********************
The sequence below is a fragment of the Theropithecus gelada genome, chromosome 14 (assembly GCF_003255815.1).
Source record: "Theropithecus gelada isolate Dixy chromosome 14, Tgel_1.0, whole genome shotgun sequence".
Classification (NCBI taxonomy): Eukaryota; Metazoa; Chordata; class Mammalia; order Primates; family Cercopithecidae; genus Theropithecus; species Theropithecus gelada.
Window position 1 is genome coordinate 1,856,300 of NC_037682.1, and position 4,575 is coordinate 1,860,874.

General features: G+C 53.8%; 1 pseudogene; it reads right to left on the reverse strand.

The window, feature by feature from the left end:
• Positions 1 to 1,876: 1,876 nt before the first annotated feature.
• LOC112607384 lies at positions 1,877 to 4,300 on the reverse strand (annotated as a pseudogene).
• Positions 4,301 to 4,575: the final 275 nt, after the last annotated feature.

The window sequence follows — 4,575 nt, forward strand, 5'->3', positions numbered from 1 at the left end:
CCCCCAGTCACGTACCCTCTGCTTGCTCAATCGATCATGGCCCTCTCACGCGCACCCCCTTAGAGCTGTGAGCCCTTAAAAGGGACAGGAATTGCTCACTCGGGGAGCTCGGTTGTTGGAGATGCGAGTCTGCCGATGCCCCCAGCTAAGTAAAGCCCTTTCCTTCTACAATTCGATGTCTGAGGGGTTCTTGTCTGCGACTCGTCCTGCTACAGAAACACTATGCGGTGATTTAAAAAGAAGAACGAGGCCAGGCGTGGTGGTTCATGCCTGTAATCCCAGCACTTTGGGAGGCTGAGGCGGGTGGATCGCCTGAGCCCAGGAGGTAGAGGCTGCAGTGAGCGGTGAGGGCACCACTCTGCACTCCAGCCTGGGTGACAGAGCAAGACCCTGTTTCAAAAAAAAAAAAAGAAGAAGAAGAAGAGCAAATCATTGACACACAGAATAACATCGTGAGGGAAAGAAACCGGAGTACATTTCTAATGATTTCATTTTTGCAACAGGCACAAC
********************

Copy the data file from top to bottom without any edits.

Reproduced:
The sequence below is a fragment of the Theropithecus gelada genome, chromosome 14 (assembly GCF_003255815.1).
Source record: "Theropithecus gelada isolate Dixy chromosome 14, Tgel_1.0, whole genome shotgun sequence".
Classification (NCBI taxonomy): Eukaryota; Metazoa; Chordata; class Mammalia; order Primates; family Cercopithecidae; genus Theropithecus; species Theropithecus gelada.
Window position 1 is genome coordinate 1,856,300 of NC_037682.1, and position 4,575 is coordinate 1,860,874.

General features: G+C 53.8%; 1 pseudogene; it reads right to left on the reverse strand.

The window, feature by feature from the left end:
• Positions 1 to 1,876: 1,876 nt before the first annotated feature.
• LOC112607384 lies at positions 1,877 to 4,300 on the reverse strand (annotated as a pseudogene).
• Positions 4,301 to 4,575: the final 275 nt, after the last annotated feature.

The window sequence follows — 4,575 nt, forward strand, 5'->3', positions numbered from 1 at the left end:
CCCCCAGTCACGTACCCTCTGCTTGCTCAATCGATCATGGCCCTCTCACGCGCACCCCCTTAGAGCTGTGAGCCCTTAAAAGGGACAGGAATTGCTCACTCGGGGAGCTCGGTTGTTGGAGATGCGAGTCTGCCGATGCCCCCAGCTAAGTAAAGCCCTTTCCTTCTACAATTCGATGTCTGAGGGGTTCTTGTCTGCGACTCGTCCTGCTACAGAAACACTATGCGGTGATTTAAAAAGAAGAACGAGGCCAGGCGTGGTGGTTCATGCCTGTAATCCCAGCACTTTGGGAGGCTGAGGCGGGTGGATCGCCTGAGCCCAGGAGGTAGAGGCTGCAGTGAGCGGTGAGGGCACCACTCTGCACTCCAGCCTGGGTGACAGAGCAAGACCCTGTTTCAAAAAAAAAAAAAGAAGAAGAAGAAGAGCAAATCATTGACACACAGAATAACATCGTGAGGGAAAGAAACCGGAGTACATTTCTAATGATTTCATTTTTGCAACAGGCACAAC